Representative Tom Reed (R-New York) received the...
Florida’s Wet ‘n Wild – Orlando water park attracts thrill seekers with rides such as the new “Disco H20,” a 1970s-inspired “aqua nightclub,” and “The Black Hole,” a 500-ft pitch-black, spiraling slide. Thanks to its sunny location, seasonably heated pools and elaborate diversions, the park remains a popular spot all year round. In fact, it was named one of the nation’s best-attended water parks by Amusement Business magazine.
While high attendance is obviously good for business, it can make the park difficult to maintain. A lot of swimmers result in a lot of debris, especially hair, which gets into the water and can cause problems.
A few years ago, the technical operators at Wet ‘n Wild began having trouble measuring water flow, especially in the return lines, because of the high hair content in the water. Wet ‘n Wild monitors the flow to all of the water slides in the facility. Return water is monitored to filtration systems in 4- to 8-in. diameter PVC pipelines. GF Piping Systems had originally supplied Model 515 paddlewheel flow sensors to the park.
“People lose hair when swimming, and the loose hair wraps around the spinning paddles on the originally installed 515 flow sensors, rendering them non-functional,” said Patrick Heath, northern region manager, GF Piping.
In March of 2004, the park solved the flow-monitoring problem by replacing the paddlewheel sensors with GF Piping’s Signet 2550 Insertion Magmeter, an electromagnetic flow sensor. The 2550 Insertion Magmeter has no moving parts, so it does not catch hair and debris, virtually eliminating maintenance and its associated costs. Other features include local display and state-of-the-art microprocessor technology, according to GF Piping.
“Insertion magmeters are not susceptible to clogging and abrasive wear like paddlewheels are,” said GF Piping’s David Vollaire, product manager, Instrumentation. “This greatly reduces the amount of maintenance usually performed on the system. Because they are non-mechanical (no moving parts), they are also able to read down to lower flow rates.”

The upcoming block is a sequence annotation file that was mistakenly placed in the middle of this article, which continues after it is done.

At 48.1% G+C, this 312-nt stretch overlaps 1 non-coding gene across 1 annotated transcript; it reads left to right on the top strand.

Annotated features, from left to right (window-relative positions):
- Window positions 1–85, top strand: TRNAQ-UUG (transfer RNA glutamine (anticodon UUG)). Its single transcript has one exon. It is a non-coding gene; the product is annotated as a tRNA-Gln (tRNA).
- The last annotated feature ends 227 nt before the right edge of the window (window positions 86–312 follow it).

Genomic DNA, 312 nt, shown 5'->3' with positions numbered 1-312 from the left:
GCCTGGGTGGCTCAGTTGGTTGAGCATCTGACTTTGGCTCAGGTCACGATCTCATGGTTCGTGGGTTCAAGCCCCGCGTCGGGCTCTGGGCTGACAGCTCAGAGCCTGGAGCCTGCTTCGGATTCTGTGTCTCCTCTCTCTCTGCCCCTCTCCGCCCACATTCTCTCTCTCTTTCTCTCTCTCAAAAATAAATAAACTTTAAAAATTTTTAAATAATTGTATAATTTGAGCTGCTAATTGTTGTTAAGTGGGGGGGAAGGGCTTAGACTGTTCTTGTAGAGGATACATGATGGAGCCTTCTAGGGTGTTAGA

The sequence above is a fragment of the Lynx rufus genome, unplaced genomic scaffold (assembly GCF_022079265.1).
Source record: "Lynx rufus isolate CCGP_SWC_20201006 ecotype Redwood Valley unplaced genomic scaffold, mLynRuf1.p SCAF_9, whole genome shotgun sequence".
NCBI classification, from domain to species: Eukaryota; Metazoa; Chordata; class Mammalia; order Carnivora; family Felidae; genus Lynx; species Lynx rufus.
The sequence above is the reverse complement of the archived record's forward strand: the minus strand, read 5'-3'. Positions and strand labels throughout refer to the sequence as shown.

Not affected by debris and hair strands, the 2550 Insertion Magmeter functions better than the paddlewheels, providing accurate, trouble-free readings to a central display panel.
“The paddlewheels that we had … were set up on a pump that has a basket on the end of it for catching large debris, but hair and lint still made it through. They would get wrapped on the paddlewheels, so you’d have to take them out and clean them from time to time,” said Dennis Crompton, pools manager at Wet ‘n Wild. “Whereas with the mag-meter, hair is not getting stuck in there and giving a wrong read.”
The following year, Wet ‘n Wild installed two of the newer 2551 Insertion Magmeters for similar applications around the park, according to GF Piping’s Heath. The 2551 Insertion Magmeter allows direct retrofit of the paddlewheel sensor, eliminating piping changes.
Although most water parks are still built with paddlewheel flow sensors, “the trend is toward insertion magmeters,” Heath explained.
Magmeters provide a solution to flow problems in water where suspended solids are present, which have hindered other flow sensor technologies. Other applications include process liquids with solids, such as weak slurries, concentrated chemicals like bleach, cooling water and raw water intake into desalination systems, Heath said.
GF Piping’s Vollaire said the 2551 magmeter has been very popular. “The success of the 2551 has exceeded our expectations. More than double the original forecast was sold in 2005 alone.”
According to Crompton, Wet ‘n Wild is happy with the magmeters’ performance, and plans to replace more paddlewheels as their budget permits.